Amazon also has a forum where folks can complain about their choices - that way the social web gets buzzing, which probably helps sales too.

The forum has people nominating the Doors (which is on the list), Boston, Dire Straits, Chicago Transit Authority and some albums that were not even debut albums which leads to even more arguing.

Here's the list - post a comment here if you don't want to post at Amazon's site.

Argue amongst yourselves.




1. Boy by U2
2. Birth Of The Cool (Rudy Van Geld… by Miles Davis
3. The Velvet Underground & Nico by The Velvet Underground
4. Led Zeppelin by Led Zeppelin
5. Unknown Pleasures by Joy Division
6. The Piper At The Gates of Dawn by Pink Floyd
7. Bleach by Nirvana
8. Bob Dylan by Bob Dylan
9. Kill 'Em All by Metallica
10. Funeral by Arcade Fire
11. Reasonable Doubt by Jay-Z
12. The Smiths by The Smiths
13. Grace by Jeff Buckley
14. My Aim Is True by Elvis Costello
15. Horses by Patti Smith
16. Here Come The Warm Jets by Brian Eno
17. Elvis Presley by Elvis Presley
18. Appetite For Destruction by Guns N' Roses
19. The Who Sings My Generation by The Who
20. Movement by New Order
21. Slanted & Enchanted by Pavement
22. Catch A Fire by Bob Marley
23. The College Dropout by Kanye West
24. Greetings From Asbury Park, N.J. by Bruce Springsteen
25. England's Newest Hitmakers by The Rolling Stones
26. Pablo Honey by Radiohead
27. Murmur by R.E.M.
28. Talking Heads 77 by Talking Heads
29. Coltrane by John Coltrane
30. Ten by Pearl Jam
31. Paid In Full by Eric B. & Rakim
32. The Doors by The Doors
33. Are You Experienced by Jimi Hendrix
34. Ready To Die The Remaster by The Notorious B.I.G.
35. The Miseducation of Lauryn Hill by Lauryn Hill
36. Van Halen by Van Halen
37. The Chirping Crickets by Buddy Holly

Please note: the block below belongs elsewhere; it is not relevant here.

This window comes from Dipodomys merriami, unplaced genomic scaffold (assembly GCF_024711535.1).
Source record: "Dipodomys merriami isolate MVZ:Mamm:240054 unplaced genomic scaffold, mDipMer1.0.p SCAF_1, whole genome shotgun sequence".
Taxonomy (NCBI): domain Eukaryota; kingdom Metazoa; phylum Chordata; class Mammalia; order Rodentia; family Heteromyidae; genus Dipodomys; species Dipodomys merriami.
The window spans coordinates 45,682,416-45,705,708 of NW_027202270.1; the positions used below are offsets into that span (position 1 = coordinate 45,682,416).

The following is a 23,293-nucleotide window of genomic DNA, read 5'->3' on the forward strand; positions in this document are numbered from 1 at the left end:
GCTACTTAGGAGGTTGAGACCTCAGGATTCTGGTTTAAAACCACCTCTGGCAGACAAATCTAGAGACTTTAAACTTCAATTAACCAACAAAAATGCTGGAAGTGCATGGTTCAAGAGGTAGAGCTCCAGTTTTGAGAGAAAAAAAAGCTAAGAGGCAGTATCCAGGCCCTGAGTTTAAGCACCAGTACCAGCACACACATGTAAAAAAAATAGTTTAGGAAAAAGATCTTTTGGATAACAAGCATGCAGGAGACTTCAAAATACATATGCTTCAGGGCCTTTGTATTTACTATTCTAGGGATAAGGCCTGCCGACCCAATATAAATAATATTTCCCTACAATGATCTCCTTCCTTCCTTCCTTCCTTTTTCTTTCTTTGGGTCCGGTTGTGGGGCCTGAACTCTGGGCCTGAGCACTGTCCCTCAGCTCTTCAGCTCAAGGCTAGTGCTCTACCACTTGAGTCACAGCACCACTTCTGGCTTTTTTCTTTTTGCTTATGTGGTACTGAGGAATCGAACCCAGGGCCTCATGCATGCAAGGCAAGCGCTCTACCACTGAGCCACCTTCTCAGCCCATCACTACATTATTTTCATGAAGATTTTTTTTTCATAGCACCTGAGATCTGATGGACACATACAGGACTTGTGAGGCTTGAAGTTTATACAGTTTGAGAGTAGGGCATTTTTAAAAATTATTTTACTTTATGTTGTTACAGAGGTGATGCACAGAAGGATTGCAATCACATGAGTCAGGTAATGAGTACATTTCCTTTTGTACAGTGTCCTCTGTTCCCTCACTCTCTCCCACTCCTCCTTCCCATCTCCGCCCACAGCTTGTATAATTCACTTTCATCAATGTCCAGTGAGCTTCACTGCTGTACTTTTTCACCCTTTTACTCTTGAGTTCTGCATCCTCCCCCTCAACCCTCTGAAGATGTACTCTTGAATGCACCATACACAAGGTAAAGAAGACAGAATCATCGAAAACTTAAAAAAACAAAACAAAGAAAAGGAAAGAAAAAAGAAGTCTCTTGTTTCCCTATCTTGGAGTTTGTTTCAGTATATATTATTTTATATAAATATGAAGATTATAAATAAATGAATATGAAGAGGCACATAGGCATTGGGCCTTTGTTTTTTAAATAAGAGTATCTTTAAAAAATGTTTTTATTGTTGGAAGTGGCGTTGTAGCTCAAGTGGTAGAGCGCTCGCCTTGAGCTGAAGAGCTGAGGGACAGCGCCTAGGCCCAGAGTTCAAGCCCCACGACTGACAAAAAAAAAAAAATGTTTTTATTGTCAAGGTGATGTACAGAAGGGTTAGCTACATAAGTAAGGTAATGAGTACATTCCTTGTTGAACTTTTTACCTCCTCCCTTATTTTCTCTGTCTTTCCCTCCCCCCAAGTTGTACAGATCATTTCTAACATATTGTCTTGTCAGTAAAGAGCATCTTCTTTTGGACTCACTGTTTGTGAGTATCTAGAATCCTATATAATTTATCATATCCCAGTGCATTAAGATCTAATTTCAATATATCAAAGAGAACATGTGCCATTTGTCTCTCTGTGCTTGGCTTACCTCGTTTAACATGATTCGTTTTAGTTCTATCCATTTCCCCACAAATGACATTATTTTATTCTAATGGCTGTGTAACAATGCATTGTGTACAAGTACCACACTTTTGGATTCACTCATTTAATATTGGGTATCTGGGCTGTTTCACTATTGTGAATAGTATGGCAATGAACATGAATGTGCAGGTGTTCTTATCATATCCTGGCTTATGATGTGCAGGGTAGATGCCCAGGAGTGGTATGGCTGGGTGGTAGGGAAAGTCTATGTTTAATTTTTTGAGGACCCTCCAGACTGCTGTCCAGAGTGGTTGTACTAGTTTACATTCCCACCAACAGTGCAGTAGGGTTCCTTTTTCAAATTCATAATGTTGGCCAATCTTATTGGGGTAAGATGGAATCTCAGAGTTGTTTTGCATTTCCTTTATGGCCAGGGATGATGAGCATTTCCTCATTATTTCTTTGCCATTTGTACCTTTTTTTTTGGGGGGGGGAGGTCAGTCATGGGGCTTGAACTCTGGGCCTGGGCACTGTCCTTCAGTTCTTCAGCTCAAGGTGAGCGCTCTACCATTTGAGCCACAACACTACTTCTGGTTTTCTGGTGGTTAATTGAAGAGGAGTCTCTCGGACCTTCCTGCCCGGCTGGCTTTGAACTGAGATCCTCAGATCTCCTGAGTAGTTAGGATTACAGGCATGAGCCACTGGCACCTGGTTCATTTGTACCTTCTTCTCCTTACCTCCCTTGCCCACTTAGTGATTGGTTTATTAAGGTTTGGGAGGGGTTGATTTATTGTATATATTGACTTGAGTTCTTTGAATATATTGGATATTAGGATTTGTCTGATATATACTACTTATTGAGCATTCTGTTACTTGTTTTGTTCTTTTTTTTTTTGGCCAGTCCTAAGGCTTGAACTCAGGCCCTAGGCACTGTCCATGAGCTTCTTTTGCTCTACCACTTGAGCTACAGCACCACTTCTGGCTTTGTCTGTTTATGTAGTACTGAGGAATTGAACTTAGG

38. The Clash by The Clash
39. Enter The Wu-Tang by Wu-Tang Clan
40. Licensed To Ill by Beastie Boys
41. Never Mind the Bollocks, Here's … by Sex Pistols
42. Madonna by Madonna
43. The Chronic by Dr. Dre
44. Doggystyle by Snoop Doggy Dogg
45. A Pesar De Todo by Vicente Fernandez
46. Peoples' Instinctive Travels by A Tribe Called Quest
47. Illmatic by Nas
48. Marquee Moon by Television
49. Pink Flag by Wire
50. Exile In Guyville by Liz Phair
51. The Modern Lovers by The Modern Lovers
52. Five Leaves Left by Nick Drake
53. Parachutes by Coldplay
54. Entertainment! by Gang Of Four
55. Come Away With Me by Norah Jones
56. Dummy by Portishead
57. Gish by The Smashing Pumpkins
58. Music From Big Pink by The Band
59. The Stooges by The Stooges
60. Pretenders by The Pretenders
61. Santana by Santana
62. Creedence Clearwater Revival by Creedence Clearwater Revival
63. Dreamboat Annie by Heart
64. New York Dolls by The New York Dolls
65. Outlandos D'Amour by Police
66. Tom Petty &The Heartbreakers by Tom Petty & The Heart Breakers
67. Rage Against The Machine by Rage Against The Machine
68. Brown Sugar by D'Angelo
69. Funkadelic by Funkadelic
70. RUN-DMC by RUN-DMC
71. Fleet Foxes by Fleet Foxes
72. Give Up by The Postal Service
73. Incognegro by Ludacris
74. Calle 13 by Calle 13
75. Alejandro Fernandez by Alejandro Fernandez
76. Get Rich Or Die Tryin by 50 Cent
77. Guitars, Cadillacs, Etc., Etc. by Dwight Yoakam
78. Superfuzz Bigmuff by Mudhoney
79. Falta amor by Maná
80. Lee Ann Womack by Lee Ann Womack
81. Takin' Off by Herbie Hancock
82. Art Blakey And The Jazz Messengers by Art Blakey & The Jazz Messengers